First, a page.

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Will anything come out of the BRICS summit?

​People walk past the Sandton Convention Centre, where the BRICS Summit is being held in Johannesburg, South Africa.

People walk past the Sandton Convention Centre, where the BRICS Summit is being held in Johannesburg, South Africa.

REUTERS/James Oatway

A meeting of five large – and dissimilar – developing countries – Brazil, Russia, India, China, and South Africa – is currently underway in Johannesburg, South Africa, and there’s plenty of stuff to talk about.

The heads of state of each country are attending in person, excluding Russia’s Vladimir Putin, who is opting for a virtual meetup after the International Criminal Court released a warrant for his arrest earlier this year.

So, what’s on the agenda? One key sticking point is the bloc's potential expansion. More than 20 countries have put in official bids to join the group, with Iran, in particular, very keen to be tapped, making another pitch to the Chinese just before the summit began.

While Russia and China have pushed for expansions, believing it will help counter US-dominated institutions, the other three states, US allies, don’t want to undercut relations with Washington. They prefer to cast BRICS as broadly focused on emphasizing Global South interests, and not as a counterweight to US influence. Still, South Africa and Brazil support expansion to some degree: Brazil’s President Lula da Silva says that he backs the addition of the United Arab Emirates, Saudi Arabia, Argentina, and Indonesia, though it will likely be a long time before the member states reach a consensus on future bloc eligibility.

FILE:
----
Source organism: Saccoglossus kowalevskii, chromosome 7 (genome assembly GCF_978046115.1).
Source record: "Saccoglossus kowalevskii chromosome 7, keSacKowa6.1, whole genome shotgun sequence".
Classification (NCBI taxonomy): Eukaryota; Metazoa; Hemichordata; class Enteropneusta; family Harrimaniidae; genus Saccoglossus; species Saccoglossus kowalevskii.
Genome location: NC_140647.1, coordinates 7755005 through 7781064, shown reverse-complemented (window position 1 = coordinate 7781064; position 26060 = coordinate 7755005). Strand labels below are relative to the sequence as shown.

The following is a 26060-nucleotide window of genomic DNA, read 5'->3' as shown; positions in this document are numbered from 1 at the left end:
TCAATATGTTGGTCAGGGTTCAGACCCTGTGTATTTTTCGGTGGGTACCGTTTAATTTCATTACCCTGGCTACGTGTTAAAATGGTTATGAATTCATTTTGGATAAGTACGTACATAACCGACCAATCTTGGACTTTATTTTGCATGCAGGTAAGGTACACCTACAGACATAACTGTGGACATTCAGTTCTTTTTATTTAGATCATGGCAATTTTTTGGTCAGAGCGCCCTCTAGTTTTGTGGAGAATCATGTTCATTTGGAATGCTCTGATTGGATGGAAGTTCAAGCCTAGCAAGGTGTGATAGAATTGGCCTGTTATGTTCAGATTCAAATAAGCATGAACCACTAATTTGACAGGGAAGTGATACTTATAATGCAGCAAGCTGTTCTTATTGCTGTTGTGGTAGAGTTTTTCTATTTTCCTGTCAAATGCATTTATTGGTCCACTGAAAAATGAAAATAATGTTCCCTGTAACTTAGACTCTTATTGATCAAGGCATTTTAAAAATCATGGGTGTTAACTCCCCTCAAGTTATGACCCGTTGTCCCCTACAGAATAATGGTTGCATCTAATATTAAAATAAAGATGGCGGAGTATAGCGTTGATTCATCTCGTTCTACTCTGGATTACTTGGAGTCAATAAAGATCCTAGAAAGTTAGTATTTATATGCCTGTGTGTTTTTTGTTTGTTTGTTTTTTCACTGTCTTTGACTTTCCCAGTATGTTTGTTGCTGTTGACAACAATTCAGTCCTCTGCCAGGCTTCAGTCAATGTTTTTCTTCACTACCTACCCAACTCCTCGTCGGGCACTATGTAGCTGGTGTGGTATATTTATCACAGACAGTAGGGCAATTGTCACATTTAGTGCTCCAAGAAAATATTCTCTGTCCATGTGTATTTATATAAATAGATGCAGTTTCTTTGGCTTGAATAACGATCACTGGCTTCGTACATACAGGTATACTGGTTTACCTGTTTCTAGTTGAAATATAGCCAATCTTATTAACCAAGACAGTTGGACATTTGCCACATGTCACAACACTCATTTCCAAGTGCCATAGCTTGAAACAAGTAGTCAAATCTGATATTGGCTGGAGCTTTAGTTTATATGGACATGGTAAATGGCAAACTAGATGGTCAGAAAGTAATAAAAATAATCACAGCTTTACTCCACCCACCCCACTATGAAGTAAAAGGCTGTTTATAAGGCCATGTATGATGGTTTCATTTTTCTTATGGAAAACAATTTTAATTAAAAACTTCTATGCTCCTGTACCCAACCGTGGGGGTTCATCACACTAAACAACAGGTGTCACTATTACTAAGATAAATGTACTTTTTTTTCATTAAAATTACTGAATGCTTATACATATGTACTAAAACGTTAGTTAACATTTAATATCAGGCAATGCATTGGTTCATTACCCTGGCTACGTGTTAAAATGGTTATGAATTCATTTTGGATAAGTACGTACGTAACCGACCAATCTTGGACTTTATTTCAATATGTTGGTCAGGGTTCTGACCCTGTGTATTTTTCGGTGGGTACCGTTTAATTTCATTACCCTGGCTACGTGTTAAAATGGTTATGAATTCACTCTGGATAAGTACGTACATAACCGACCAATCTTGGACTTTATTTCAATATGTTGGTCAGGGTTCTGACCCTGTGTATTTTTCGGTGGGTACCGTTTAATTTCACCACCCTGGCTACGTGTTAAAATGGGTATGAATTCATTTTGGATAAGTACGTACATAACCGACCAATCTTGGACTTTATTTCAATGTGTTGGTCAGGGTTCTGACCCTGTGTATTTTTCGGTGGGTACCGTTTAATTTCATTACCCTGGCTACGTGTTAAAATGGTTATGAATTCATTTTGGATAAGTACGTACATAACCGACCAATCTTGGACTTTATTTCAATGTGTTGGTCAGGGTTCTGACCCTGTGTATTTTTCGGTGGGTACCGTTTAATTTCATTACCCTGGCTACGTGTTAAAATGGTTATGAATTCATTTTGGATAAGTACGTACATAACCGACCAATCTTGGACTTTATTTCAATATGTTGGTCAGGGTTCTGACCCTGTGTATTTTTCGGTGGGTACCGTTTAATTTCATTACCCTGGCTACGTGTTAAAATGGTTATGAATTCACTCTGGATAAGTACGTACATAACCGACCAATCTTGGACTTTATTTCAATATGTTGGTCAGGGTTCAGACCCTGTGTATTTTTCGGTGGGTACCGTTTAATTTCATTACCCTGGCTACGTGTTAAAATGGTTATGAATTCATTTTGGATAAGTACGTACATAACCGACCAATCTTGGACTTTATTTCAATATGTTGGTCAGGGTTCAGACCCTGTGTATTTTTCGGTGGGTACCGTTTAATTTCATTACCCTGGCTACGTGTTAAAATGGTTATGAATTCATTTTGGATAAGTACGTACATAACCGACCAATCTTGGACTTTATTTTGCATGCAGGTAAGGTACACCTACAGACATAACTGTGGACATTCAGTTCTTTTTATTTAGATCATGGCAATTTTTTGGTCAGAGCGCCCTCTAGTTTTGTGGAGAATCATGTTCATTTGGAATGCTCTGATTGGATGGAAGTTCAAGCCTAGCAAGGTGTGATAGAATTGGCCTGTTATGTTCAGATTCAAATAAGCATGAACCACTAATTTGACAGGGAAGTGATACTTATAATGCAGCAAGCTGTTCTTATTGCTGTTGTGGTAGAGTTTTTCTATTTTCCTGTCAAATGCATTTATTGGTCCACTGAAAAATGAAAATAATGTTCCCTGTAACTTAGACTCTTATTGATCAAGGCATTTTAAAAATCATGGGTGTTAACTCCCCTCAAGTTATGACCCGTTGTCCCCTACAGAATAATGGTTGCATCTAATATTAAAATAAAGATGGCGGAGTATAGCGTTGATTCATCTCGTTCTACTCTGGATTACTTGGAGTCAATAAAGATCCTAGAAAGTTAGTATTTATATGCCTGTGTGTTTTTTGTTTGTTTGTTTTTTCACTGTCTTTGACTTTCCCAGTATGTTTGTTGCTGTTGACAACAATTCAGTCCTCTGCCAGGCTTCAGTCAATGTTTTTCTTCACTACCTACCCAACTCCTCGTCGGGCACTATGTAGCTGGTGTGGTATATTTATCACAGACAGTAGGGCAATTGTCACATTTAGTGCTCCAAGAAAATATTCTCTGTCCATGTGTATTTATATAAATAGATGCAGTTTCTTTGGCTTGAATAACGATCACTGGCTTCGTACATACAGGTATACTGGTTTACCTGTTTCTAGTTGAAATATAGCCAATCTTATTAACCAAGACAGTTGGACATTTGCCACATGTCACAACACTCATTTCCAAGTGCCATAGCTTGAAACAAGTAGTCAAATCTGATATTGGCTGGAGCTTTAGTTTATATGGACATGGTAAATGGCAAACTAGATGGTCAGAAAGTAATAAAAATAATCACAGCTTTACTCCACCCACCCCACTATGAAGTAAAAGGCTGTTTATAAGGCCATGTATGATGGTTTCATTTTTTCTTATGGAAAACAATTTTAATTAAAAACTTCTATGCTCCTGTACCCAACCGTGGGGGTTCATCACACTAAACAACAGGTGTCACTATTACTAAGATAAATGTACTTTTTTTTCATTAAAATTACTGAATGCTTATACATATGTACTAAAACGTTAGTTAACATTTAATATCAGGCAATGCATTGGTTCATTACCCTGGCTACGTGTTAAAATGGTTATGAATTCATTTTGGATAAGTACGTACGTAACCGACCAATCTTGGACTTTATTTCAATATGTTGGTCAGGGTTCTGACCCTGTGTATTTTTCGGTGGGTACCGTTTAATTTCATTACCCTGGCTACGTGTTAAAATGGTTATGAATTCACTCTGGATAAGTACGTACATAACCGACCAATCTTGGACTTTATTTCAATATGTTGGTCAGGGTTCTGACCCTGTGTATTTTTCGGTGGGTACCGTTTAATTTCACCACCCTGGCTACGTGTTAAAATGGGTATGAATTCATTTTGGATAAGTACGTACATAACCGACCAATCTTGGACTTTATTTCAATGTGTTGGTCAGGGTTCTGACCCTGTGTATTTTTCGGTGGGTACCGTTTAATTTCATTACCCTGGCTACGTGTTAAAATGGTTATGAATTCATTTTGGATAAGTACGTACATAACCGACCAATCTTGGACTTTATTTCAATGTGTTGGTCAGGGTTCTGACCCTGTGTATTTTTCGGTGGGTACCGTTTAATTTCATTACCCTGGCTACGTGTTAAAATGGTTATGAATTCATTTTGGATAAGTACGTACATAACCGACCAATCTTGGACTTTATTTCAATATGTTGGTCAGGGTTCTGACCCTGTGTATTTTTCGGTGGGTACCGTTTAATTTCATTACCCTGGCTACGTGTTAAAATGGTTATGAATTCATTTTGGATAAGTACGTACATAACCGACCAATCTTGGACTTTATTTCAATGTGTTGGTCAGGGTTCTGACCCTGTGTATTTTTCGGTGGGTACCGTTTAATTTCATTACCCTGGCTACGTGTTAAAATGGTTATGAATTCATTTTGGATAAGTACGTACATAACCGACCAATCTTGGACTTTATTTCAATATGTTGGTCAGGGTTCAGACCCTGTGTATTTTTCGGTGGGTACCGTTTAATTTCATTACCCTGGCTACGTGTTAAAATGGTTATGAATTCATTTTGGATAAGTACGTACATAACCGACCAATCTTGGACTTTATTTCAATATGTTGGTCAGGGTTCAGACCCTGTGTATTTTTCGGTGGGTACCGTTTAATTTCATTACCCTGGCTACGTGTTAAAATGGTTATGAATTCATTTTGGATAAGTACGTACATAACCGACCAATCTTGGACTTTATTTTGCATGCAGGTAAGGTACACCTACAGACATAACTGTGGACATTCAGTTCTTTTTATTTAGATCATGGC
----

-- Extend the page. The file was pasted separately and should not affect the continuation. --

De-dollarization of the global economy also looms large over the summit. Beijing in particular has accused Washington of “weaponizing” the US dollar after imposing crippling sanctions on Russia, while the other BRICS states are also keen to see the greenback lose some of its dominance and to do more trade in local currencies. (However, the BRICS’s chief financial institution says it has no immediate plans to create its own currency.)

While there are signs that this message is resonating throughout the Global South – Argentina recently struck a deal with China to pay its International Monetary Fund debt in yuan – analysts broadly agree that the US dollar will remain the dominant force in global trade and finance (Ian Bremmer explained why in a recent column).

Since Russia invaded Ukraine, there’s been renewed attention on this group of important non-aligned nations. Washington, for its part, has tried hard to get states in the Global South to condemn Russia’s war and distance themselves from the Kremlin, but that attempt has largely fallen flat. This dynamic has emphasized a truism in global affairs: Most countries prefer not to choose between the US and its rivals.

Still, BRICS's disparate national and geopolitical interests, and overall lack of cohesion (consider that India and China remain regional rivals who have fought several bloody conflicts) impede it from making any significant progress – at least for now.


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